Senior Lifestyles: The American drug culture and seniors
It’s not much of a surprise to hear that there’s a prescription drug epidemic in America.
We take pills for everything, from losing weight to controlling diseases and pains.
But for seniors, taking drugs can also present a particularly difficult and dangerous situation.
As Americans live longer, we rely more on the use of drugs and supplements, which can lead to a drug phenomenon known as polypharmacy, the regular use of five or more drugs, pills or medications.
According to a report in the Journal of the American Medical Association, based on a study of 3,000 participants ages 57 to 85, over 80 percent of study participants used at least one prescription medication, but almost 30 percent used at least five prescription medications on a regular basis.
Four percent of all the seniors in this study were considered at risk for a major drug interaction problem, and 10 percent of men, 75-85 years of age, were at risk for an adverse drug-related interaction.
Commonly used drugs like blood thinners in combination with aspirin, some cholesterol medicines like Zocor or ACE blood pressure medications like Lisinopril can create life-threatening reactions. Add to that risk the increasing use of pain medications and anti-depressants, and you have the makings for deadly drug “cocktails.”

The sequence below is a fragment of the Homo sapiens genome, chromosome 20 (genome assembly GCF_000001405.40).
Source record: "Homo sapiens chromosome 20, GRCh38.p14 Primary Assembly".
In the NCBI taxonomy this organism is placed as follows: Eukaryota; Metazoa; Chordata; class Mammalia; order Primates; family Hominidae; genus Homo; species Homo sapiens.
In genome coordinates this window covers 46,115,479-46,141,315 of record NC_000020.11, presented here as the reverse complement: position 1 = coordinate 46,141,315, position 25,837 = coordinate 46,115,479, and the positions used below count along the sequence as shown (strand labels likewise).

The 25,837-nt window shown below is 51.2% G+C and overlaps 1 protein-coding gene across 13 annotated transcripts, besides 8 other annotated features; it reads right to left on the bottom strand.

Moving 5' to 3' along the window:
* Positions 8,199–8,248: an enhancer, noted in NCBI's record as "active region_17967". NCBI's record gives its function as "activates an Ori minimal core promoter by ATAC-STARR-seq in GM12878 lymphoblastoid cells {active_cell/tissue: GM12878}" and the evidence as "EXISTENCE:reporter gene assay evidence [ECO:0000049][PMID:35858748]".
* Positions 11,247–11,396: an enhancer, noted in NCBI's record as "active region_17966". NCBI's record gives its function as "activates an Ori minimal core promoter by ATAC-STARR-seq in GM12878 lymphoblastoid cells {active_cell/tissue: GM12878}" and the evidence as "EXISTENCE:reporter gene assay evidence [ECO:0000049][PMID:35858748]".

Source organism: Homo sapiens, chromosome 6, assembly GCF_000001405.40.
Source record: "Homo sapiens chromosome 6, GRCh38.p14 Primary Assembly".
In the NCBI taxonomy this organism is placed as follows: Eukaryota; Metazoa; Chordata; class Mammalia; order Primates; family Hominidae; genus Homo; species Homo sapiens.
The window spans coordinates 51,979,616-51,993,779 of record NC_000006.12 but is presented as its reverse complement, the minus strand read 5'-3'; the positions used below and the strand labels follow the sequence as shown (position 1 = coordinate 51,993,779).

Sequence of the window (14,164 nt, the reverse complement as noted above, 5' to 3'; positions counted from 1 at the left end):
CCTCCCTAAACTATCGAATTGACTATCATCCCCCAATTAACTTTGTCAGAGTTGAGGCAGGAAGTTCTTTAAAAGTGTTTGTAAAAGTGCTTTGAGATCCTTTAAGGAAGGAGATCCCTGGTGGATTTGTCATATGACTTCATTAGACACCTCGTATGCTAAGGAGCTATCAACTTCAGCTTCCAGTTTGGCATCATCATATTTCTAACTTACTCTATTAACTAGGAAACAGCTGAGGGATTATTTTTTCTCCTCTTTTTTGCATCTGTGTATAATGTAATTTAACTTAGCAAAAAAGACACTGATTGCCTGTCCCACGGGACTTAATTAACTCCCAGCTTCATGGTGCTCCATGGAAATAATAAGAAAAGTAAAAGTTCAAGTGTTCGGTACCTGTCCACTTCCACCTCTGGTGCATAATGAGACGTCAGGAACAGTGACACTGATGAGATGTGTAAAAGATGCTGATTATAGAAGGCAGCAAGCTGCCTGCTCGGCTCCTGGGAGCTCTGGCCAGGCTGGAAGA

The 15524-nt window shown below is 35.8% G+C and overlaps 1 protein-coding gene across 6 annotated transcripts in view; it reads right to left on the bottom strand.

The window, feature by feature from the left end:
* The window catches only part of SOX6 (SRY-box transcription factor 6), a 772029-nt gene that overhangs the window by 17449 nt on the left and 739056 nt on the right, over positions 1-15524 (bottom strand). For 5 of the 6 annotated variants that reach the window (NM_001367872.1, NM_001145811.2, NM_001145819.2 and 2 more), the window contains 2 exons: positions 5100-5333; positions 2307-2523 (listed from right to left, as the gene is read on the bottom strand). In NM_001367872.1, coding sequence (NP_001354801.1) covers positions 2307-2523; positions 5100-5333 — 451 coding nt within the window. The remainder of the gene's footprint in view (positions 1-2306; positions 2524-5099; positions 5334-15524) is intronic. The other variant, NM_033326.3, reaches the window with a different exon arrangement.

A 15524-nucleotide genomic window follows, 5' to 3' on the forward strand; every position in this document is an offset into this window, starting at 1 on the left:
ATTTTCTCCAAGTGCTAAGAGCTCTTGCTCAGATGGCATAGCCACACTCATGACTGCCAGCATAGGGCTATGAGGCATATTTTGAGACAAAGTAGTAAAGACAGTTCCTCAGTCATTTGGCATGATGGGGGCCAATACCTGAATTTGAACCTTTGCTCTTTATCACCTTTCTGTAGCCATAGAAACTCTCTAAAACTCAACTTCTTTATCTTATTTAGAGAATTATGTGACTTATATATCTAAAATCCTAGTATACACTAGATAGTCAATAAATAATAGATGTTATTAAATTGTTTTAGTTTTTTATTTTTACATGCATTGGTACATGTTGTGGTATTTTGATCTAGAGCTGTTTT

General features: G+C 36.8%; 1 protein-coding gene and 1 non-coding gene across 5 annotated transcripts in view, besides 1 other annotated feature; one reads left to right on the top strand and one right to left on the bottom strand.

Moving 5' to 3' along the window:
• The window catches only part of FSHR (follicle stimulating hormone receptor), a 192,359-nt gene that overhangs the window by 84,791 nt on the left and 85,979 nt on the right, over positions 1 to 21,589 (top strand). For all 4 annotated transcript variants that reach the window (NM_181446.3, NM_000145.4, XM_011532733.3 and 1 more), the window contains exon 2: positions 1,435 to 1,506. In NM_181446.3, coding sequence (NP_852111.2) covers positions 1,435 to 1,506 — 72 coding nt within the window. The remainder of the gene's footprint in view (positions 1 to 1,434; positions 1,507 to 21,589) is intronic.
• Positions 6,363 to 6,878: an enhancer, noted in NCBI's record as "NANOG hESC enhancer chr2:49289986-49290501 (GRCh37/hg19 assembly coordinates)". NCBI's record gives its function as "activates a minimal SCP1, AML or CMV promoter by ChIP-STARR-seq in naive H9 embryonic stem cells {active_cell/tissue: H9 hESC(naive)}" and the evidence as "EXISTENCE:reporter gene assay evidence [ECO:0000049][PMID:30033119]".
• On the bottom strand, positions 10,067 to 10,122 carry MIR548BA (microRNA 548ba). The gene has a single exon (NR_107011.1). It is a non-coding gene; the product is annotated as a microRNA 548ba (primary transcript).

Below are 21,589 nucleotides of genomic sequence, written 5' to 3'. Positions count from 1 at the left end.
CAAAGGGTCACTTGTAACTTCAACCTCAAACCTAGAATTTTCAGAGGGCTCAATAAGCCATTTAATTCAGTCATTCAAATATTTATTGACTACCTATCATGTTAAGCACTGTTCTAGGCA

Of course, some patients are taking these combinations under the supervision of their physician, but many are not.
What can you do about the increasing problem of polypharmacy?
First, it’s important when you see your doctor to review all of the medications you take, including over-the-counter drugs, vitamins and supplements. Carry a clearly printed list of everything you take, including the dosage and frequency, and make sure that a copy of that list is in your medical file.
If a new prescription is being written, take time to ask if there are any concerns for interaction with any of the other medicines or pills you take, both prescription and nonprescription, as doing so may save your life.
Don’t expect doctors to be aware of all the new drugs coming into the marketplace, or of the impact of the hundreds of herbal supplements. It is important to share with all your doctors the list of drugs you take as a step toward protecting yourself from being on the receiving end of a bad reaction from an inadvertent drug mix, including over the counter medicines and supplements.
It’s also a good idea to share your complete list of medications with your pharmacist who may be better equipped to know if the combinations of your prescribed and over-the-counter drugs might pose a medical threat of reaction.
Also know that prescription painkillers are a favorite target for addicts and criminals. Seniors are vulnerable because many don’t lock up or dispose of unused drugs. It’s not just criminals who might take pills from a medicine cabinet; it can be aides assisting you in the house, repair people, even your adult children and grandchildren.
If you have unused narcotic pain medicines call 2-1-1 or the county sheriff’s office for information about properly disposing of any unused drugs.
Ron Kauffman is a consultant and expert speaker on issues of aging. His wife’s geriatric management practice serves clients in Henderson, Polk and Brevard counties. He is the author of “Caring for a Loved One with Alzheimer’s Disease,” available as a Kindle book on Amazon.com. He and his wife may be contacted at 828-696-9799 or by email at email@example.com.
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